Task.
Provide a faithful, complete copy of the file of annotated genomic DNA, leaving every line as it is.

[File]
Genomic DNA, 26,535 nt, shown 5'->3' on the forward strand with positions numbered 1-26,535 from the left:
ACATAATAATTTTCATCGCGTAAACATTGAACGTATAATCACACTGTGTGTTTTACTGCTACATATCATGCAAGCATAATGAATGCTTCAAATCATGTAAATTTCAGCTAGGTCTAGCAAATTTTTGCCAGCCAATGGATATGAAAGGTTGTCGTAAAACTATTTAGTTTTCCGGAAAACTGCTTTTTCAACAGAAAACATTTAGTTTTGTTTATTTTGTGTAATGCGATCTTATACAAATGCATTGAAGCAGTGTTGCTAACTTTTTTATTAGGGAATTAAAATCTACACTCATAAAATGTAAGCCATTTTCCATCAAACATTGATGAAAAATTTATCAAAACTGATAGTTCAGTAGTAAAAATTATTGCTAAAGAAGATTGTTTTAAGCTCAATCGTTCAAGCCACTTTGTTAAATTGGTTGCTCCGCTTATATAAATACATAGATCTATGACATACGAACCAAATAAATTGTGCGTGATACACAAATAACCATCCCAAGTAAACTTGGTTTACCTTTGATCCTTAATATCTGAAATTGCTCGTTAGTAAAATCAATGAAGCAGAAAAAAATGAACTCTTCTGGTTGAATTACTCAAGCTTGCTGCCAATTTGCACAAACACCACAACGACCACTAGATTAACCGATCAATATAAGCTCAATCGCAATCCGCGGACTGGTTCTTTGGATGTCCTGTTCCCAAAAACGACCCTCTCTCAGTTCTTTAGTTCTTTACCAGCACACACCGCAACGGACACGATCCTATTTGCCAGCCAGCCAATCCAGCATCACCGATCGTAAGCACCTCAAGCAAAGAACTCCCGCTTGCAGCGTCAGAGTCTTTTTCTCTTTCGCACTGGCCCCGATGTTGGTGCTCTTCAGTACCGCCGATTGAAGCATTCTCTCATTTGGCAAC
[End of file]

Genomic DNA, 26,535 nt, shown 5'->3' on the forward strand with positions numbered 1-26,535 from the left:
ACATAATAATTTTCATCGCGTAAACATTGAACGTATAATCACACTGTGTGTTTTACTGCTACATATCATGCAAGCATAATGAATGCTTCAAATCATGTAAATTTCAGCTAGGTCTAGCAAATTTTTGCCAGCCAATGGATATGAAAGGTTGTCGTAAAACTATTTAGTTTTCCGGAAAACTGCTTTTTCAACAGAAAACATTTAGTTTTGTTTATTTTGTGTAATGCGATCTTATACAAATGCATTGAAGCAGTGTTGCTAACTTTTTTATTAGGGAATTAAAATCTACACTCATAAAATGTAAGCCATTTTCCATCAAACATTGATGAAAAATTTATCAAAACTGATAGTTCAGTAGTAAAAATTATTGCTAAAGAAGATTGTTTTAAGCTCAATCGTTCAAGCCACTTTGTTAAATTGGTTGCTCCGCTTATATAAATACATAGATCTATGACATACGAACCAAATAAATTGTGCGTGATACACAAATAACCATCCCAAGTAAACTTGGTTTACCTTTGATCCTTAATATCTGAAATTGCTCGTTAGTAAAATCAATGAAGCAGAAAAAAATGAACTCTTCTGGTTGAATTACTCAAGCTTGCTGCCAATTTGCACAAACACCACAACGACCACTAGATTAACCGATCAATATAAGCTCAATCGCAATCCGCGGACTGGTTCTTTGGATGTCCTGTTCCCAAAAACGACCCTCTCTCAGTTCTTTAGTTCTTTACCAGCACACACCGCAACGGACACGATCCTATTTGCCAGCCAGCCAATCCAGCATCACCGATCGTAAGCACCTCAAGCAAAGAACTCCCGCTTGCAGCGTCAGAGTCTTTTTCTCTTTCGCACTGGCCCCGATGTTGGTGCTCTTCAGTACCGCCGATTGAAGCATTCTCTCATTTGGCAAC